Saturday, March 31, 2012

Interesting Southern Items


From the Baltimore American of Saturday.

We had a most interesting conversation this morning with Mr. Geo. W. Walker, of Waynesboro’, Pa., one of the release prisoners.  He was taken seven months since, while on a visit to Virginia, and has acted as clerk in the Quartermaster’s Department at Richmond, performing all duties in connection with the prisoners, thus securing a parole that enabled him to mix freely with the citizens and soldiers.

He brings with him many unmistakable evidences of the fact that there exists in Richmond and the vicinity a strong and gallant band of Union men, who are willing and anxious at the proper moment to welcome the old flag, and fight, if necessary, to sustain its supremacy. – They requested him to make the following fact known to the government that they claim to be three thousand strong, and that a full regiment of drilled volunteers can be raised at an hour’s notice.  The Union ladies are also very numerous, and have freely expended their means in succoring and comforting the sick and wounded Federal Prisoners.  Mr. Walker brings with him a beautiful gold and enamel chain, which was presented to him by a party of young ladies on the eve of his departure, with the following note written in a neat elegant hand:

Richmond, Feb. 17, 1862

MR. WALKER – Dear Sir:  Please accept this chain as a token of our regard.  May the parts in the great chain of our Union be more securely linked than they have been since their formation as a Union.

Respectfully yours,

The names are omitted at the request of Mr. Walker, fearing that the publication of them would be impolitic.


The Union men of Richmond are daily becoming more bold and earnest, and have, for mutual protection against rebel espionage, formed a league, with grips, signals and passwords.  They style themselves prisoners on parole, and have long and anxiously looked for an advance on Richmond, by way of the Rappahannock, which they are confident could be taken and held at any time with a force of three thousand men.

There are eleven earthworks in the vicinity of the railroad, only one of which is garrisoned, and has guns mounted.  So also in the Rappahannock, the defences are said to be very slight.


The news of the Federal victories at Somerset, Fort Henry, Fort Donelson, and the invasion of Tennessee and Alabama, coming on their great disaster at Roanoke, has had a most depressing influence on rebel enthusiasm.  They no longer vaunt of the superior prowess and bravery of the south and the cowardice of the North – a change has come over the spirit of their dreams, and they now admit the probability of being overcome, but declare that they will kill their women and children and die to the man before they will yield.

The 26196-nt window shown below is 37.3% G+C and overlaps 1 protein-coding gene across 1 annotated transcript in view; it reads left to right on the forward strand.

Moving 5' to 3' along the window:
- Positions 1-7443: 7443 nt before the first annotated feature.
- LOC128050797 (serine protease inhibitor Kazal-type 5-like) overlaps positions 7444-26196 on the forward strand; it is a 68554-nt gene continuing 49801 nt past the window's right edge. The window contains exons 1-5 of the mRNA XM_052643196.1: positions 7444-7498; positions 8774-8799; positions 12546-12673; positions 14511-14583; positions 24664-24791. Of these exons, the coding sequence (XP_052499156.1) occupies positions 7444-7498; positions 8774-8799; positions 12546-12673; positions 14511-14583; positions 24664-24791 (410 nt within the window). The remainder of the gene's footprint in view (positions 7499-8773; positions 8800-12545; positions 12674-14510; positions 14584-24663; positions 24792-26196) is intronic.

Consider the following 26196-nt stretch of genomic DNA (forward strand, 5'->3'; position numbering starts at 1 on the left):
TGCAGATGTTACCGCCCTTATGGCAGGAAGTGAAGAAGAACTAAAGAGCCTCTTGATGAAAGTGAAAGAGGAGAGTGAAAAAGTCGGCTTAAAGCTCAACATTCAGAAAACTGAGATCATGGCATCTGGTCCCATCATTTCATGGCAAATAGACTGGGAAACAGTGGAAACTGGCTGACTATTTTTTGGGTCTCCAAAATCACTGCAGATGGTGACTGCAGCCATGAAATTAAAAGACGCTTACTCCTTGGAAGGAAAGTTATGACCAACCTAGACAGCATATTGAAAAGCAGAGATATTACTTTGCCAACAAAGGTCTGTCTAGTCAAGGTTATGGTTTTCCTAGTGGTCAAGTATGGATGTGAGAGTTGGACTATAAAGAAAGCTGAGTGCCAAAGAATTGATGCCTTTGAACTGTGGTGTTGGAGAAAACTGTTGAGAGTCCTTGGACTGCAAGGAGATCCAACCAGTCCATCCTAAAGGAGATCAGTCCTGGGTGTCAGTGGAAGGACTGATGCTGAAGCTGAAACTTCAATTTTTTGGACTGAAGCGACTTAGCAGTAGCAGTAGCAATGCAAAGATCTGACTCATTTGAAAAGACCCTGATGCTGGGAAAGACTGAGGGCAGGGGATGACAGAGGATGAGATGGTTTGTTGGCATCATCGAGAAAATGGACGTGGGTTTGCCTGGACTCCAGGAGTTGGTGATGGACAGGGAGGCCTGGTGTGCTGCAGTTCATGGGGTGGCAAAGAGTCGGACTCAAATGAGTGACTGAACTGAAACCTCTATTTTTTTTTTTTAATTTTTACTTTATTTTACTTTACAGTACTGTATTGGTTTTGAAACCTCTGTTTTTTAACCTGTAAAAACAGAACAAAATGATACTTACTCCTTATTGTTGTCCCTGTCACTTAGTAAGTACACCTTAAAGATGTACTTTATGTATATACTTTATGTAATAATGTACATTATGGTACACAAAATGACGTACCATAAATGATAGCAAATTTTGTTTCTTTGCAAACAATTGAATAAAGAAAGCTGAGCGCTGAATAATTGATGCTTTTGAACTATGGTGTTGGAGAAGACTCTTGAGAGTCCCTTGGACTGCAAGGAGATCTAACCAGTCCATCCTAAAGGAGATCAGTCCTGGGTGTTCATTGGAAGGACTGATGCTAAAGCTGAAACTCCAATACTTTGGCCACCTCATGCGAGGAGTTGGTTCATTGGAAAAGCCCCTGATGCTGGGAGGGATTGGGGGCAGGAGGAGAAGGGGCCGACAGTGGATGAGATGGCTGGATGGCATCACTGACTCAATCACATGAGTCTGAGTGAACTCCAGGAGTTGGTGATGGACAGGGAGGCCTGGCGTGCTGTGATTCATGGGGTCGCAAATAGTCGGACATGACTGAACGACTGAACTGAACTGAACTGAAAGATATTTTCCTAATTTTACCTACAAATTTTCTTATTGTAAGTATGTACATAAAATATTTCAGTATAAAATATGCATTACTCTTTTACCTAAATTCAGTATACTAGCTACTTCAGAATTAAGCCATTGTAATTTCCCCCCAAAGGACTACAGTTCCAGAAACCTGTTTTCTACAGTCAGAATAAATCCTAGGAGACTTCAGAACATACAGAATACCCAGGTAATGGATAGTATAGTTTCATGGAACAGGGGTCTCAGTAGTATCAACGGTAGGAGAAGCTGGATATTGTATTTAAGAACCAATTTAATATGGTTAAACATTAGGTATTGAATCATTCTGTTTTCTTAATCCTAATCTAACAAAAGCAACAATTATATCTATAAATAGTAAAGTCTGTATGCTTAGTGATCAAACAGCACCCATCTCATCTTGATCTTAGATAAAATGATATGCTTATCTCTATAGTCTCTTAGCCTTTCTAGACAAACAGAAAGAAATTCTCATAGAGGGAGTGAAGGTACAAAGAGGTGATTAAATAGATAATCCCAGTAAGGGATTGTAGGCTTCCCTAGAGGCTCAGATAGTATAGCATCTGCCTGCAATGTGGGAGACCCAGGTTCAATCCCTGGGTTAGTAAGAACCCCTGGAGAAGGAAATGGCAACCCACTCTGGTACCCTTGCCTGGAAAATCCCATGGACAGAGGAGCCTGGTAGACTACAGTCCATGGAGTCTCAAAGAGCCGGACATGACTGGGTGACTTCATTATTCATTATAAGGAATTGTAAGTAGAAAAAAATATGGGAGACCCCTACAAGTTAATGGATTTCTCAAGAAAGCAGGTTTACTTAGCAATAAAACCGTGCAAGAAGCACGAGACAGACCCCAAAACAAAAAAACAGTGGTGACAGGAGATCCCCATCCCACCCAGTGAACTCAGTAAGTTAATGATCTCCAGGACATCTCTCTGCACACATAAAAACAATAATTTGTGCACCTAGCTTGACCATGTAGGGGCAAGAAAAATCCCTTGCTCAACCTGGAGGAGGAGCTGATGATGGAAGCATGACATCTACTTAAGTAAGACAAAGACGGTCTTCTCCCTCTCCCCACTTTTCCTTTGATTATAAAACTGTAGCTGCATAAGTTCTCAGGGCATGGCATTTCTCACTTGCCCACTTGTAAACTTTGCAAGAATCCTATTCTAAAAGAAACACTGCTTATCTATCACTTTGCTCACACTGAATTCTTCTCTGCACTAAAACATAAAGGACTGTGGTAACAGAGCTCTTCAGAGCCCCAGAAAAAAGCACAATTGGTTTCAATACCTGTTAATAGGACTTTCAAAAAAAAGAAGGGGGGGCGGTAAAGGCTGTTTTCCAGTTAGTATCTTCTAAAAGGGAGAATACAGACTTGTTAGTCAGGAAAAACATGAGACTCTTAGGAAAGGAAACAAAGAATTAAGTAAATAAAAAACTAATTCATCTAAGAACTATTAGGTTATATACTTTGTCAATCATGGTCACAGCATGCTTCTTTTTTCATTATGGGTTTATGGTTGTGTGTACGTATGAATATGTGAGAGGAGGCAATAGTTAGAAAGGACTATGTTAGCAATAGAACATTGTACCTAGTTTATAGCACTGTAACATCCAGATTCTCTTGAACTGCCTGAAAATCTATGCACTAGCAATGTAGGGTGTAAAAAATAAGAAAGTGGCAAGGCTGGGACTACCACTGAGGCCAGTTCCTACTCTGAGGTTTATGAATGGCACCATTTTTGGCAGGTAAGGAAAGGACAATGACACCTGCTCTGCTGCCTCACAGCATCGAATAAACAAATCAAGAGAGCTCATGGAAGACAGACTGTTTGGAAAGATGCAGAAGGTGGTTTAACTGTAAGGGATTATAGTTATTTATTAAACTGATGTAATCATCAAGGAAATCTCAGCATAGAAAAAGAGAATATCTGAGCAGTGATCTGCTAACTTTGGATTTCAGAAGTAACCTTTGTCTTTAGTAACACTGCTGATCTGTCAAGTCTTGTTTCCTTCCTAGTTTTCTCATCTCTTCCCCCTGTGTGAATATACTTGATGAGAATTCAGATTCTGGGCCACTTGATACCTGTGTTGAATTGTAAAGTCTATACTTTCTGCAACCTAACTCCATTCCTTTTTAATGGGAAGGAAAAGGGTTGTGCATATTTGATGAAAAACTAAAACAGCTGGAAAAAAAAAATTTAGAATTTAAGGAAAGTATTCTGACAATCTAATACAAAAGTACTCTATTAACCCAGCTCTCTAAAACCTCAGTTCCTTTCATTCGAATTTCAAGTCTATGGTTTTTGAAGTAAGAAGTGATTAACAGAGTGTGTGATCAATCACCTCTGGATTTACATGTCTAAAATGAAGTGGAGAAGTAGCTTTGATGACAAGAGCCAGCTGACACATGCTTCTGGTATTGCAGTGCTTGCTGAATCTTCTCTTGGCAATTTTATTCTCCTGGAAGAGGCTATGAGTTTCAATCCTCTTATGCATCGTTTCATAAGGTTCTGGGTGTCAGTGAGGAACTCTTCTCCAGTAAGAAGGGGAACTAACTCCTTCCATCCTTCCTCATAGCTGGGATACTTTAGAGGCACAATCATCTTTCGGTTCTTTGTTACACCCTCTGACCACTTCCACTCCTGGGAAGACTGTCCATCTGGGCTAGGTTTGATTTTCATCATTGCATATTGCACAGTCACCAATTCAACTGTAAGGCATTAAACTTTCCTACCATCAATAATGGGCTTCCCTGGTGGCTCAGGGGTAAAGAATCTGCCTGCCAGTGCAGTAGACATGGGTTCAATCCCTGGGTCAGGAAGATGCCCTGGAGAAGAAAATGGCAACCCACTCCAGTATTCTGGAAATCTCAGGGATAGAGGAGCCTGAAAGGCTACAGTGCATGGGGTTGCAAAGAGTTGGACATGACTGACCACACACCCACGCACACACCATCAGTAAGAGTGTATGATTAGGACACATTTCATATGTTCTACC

A depression of the rebels had of course cause the Union men much joy, and they were looking forward to their early deliverance with hope and confidence.


The levy for troops was progressing, and all able to bear arms, between the ages of 18 and 60 were being forced to enroll their names and attend drill.  The Union men were thus being forced into the service, and were learning the manual with the determination to use the knowledge for an entirely different purpose from that intended by their instructors.  The rebels admit that unless every man capable of bearing arms is immediately brought into the service, Virginia will have to surrender within the next thirty days.


The Government has very little even of its own paper money, the difficulty to supply the Treasury being so great that many of the public offices are closed, with a label on the door, “out of funds.”  The Federal Treasury notes received by the prisoners of war were readily sold at 25 per cent premium two months ago, and since the recent rebel defeats have advanced to 35 per cent.


Mr. Walker informs us that he learned from the very best authority that an order had been issued for the withdrawal of all but thirty thousand troops from Manassas.  The Railroads leading to Kentucky, North Carolina and Tennessee, were thronged with troops, and the number leaving Manassas had been about five regiments per day for some time past.  Troops were also being sent to North Carolina to resist the advance of Burnside, mostly the North Carolina Regiments from Manassas.


Mr. Walker assures us that the statement frequently made is true that the people of Manchester, a little town opposite Richmond, had for a long time persisted in keeping the Union flag flying, and that it was only taken down when the town was threatened by Jeff. Davis with being shelled.  The Union sentiment of Manchester is still preserved, and its population will prove most dangerous men into the rebel service under compulsion as is being done.


The number of prisoners released along with Mr. Walker was one hundred and ninety three, all of whom arrived here this morning, and were escorted to the rooms of the Union Relief Association by a company of the Zouaves from Federal Hill.

The release of Colonels Corcoran and Lee, and the other officers held as hostages for the privateers, has not yet been determined upon.  The rebels say they will not give them up until the privateers are returned, and they are still at Columbia, S. C.

– Published in The Burlington Weekly Hawk-Eye, Burlington, Iowa, Saturday, March 1, 1862, p. 2

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